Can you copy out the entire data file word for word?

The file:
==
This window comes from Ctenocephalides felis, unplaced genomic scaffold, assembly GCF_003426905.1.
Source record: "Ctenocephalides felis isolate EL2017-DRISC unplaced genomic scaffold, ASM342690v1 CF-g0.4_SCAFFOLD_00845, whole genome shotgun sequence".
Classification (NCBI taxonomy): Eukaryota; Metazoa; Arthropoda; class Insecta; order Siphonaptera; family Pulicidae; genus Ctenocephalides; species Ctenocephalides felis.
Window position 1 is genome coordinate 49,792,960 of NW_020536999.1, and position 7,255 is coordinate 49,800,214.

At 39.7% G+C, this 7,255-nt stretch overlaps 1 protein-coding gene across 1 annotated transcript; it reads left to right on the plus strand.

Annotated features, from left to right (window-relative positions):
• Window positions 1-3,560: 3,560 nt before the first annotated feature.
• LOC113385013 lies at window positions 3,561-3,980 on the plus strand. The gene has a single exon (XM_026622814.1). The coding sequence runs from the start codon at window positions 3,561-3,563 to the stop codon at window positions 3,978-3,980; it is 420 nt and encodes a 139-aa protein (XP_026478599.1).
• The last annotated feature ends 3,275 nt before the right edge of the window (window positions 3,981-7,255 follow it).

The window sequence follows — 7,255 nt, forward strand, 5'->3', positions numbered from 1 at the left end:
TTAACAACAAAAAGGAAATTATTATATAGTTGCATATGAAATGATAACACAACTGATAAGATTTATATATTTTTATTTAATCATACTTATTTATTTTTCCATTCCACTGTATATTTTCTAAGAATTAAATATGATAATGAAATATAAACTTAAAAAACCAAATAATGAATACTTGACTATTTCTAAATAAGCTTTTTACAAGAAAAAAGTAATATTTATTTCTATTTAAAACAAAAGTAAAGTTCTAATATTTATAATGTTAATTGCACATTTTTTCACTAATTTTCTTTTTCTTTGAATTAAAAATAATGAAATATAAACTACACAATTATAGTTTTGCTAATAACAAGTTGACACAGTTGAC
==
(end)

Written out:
This window comes from Ctenocephalides felis, unplaced genomic scaffold, assembly GCF_003426905.1.
Source record: "Ctenocephalides felis isolate EL2017-DRISC unplaced genomic scaffold, ASM342690v1 CF-g0.4_SCAFFOLD_00845, whole genome shotgun sequence".
Classification (NCBI taxonomy): Eukaryota; Metazoa; Arthropoda; class Insecta; order Siphonaptera; family Pulicidae; genus Ctenocephalides; species Ctenocephalides felis.
Window position 1 is genome coordinate 49,792,960 of NW_020536999.1, and position 7,255 is coordinate 49,800,214.

At 39.7% G+C, this 7,255-nt stretch overlaps 1 protein-coding gene across 1 annotated transcript; it reads left to right on the plus strand.

Annotated features, from left to right (window-relative positions):
• Window positions 1-3,560: 3,560 nt before the first annotated feature.
• LOC113385013 lies at window positions 3,561-3,980 on the plus strand. The gene has a single exon (XM_026622814.1). The coding sequence runs from the start codon at window positions 3,561-3,563 to the stop codon at window positions 3,978-3,980; it is 420 nt and encodes a 139-aa protein (XP_026478599.1).
• The last annotated feature ends 3,275 nt before the right edge of the window (window positions 3,981-7,255 follow it).

The window sequence follows — 7,255 nt, forward strand, 5'->3', positions numbered from 1 at the left end:
TTAACAACAAAAAGGAAATTATTATATAGTTGCATATGAAATGATAACACAACTGATAAGATTTATATATTTTTATTTAATCATACTTATTTATTTTTCCATTCCACTGTATATTTTCTAAGAATTAAATATGATAATGAAATATAAACTTAAAAAACCAAATAATGAATACTTGACTATTTCTAAATAAGCTTTTTACAAGAAAAAAGTAATATTTATTTCTATTTAAAACAAAAGTAAAGTTCTAATATTTATAATGTTAATTGCACATTTTTTCACTAATTTTCTTTTTCTTTGAATTAAAAATAATGAAATATAAACTACACAATTATAGTTTTGCTAATAACAAGTTGACACAGTTGAC